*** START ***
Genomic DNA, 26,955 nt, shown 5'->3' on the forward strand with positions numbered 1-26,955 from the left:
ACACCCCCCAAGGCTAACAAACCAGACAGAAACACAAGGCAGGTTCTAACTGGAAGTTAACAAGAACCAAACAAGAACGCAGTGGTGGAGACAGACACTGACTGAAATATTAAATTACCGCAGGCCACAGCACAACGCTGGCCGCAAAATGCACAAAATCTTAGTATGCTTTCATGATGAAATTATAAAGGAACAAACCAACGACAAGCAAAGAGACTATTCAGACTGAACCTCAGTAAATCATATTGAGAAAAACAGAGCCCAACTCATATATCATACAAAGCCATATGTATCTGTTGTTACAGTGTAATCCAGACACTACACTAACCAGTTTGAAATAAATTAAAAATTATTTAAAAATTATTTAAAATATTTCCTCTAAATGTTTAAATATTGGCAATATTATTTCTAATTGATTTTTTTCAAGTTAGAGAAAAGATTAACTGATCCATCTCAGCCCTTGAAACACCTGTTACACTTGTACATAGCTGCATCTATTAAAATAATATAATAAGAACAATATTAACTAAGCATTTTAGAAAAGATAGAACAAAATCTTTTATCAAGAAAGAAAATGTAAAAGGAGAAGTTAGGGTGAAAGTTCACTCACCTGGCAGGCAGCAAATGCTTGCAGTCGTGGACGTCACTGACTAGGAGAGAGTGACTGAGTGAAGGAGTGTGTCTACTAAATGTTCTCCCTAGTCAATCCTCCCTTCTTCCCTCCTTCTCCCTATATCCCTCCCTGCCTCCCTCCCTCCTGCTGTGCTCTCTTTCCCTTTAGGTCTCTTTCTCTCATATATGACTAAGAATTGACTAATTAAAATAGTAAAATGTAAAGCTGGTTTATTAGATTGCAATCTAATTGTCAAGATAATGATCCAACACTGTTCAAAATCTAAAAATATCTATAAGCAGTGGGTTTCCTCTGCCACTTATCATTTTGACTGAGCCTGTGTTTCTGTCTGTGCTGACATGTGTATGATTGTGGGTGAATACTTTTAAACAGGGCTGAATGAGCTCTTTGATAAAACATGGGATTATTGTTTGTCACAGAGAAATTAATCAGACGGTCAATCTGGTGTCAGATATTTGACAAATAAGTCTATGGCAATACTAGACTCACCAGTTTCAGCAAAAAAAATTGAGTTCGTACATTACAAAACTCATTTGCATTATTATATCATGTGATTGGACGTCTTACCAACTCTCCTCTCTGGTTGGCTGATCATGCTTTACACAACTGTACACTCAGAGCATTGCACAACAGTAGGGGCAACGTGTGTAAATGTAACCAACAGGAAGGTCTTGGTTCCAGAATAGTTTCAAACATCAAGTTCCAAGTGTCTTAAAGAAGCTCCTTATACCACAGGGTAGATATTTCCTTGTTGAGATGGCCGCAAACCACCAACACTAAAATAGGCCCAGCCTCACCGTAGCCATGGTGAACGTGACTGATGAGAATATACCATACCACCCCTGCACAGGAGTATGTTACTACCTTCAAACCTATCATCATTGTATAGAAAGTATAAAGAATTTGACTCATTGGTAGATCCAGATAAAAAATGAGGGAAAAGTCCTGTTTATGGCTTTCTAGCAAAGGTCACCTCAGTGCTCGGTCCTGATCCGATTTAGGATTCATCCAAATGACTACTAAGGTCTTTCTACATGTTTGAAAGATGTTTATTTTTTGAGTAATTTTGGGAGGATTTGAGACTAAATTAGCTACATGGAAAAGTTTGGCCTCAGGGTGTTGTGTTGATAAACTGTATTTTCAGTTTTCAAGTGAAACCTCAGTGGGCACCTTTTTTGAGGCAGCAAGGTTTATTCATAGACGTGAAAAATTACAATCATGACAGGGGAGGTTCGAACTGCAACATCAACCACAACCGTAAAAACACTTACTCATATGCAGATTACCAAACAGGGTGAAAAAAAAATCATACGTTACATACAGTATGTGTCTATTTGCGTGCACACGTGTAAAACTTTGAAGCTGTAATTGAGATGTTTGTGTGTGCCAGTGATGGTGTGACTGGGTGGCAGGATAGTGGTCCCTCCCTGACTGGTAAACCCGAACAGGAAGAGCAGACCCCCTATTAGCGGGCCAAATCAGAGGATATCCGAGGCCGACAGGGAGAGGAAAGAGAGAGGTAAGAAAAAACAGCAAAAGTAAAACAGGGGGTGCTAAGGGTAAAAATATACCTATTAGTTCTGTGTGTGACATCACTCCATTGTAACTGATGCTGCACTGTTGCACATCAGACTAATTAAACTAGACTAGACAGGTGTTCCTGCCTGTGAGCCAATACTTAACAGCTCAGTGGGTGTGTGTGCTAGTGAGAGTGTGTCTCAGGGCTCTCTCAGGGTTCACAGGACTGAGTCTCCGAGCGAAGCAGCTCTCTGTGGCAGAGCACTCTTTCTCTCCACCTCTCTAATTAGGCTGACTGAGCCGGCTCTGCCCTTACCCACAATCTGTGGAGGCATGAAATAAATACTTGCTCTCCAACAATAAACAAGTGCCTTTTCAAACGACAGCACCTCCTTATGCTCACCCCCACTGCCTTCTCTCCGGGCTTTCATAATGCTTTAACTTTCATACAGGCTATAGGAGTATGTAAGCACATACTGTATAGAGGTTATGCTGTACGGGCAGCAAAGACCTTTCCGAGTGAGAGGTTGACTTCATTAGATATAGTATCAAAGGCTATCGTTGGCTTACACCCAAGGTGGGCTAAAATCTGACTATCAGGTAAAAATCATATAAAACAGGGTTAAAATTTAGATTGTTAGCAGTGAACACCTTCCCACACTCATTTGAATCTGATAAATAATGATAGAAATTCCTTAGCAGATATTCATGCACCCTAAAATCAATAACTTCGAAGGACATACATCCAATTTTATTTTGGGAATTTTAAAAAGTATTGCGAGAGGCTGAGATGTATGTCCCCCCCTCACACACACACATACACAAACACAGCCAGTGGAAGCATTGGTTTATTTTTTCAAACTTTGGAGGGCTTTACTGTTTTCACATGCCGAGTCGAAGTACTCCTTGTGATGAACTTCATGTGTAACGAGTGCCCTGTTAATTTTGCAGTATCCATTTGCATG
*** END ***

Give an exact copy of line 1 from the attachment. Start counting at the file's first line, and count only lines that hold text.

Genomic DNA, 26,955 nt, shown 5'->3' on the forward strand with positions numbered 1-26,955 from the left: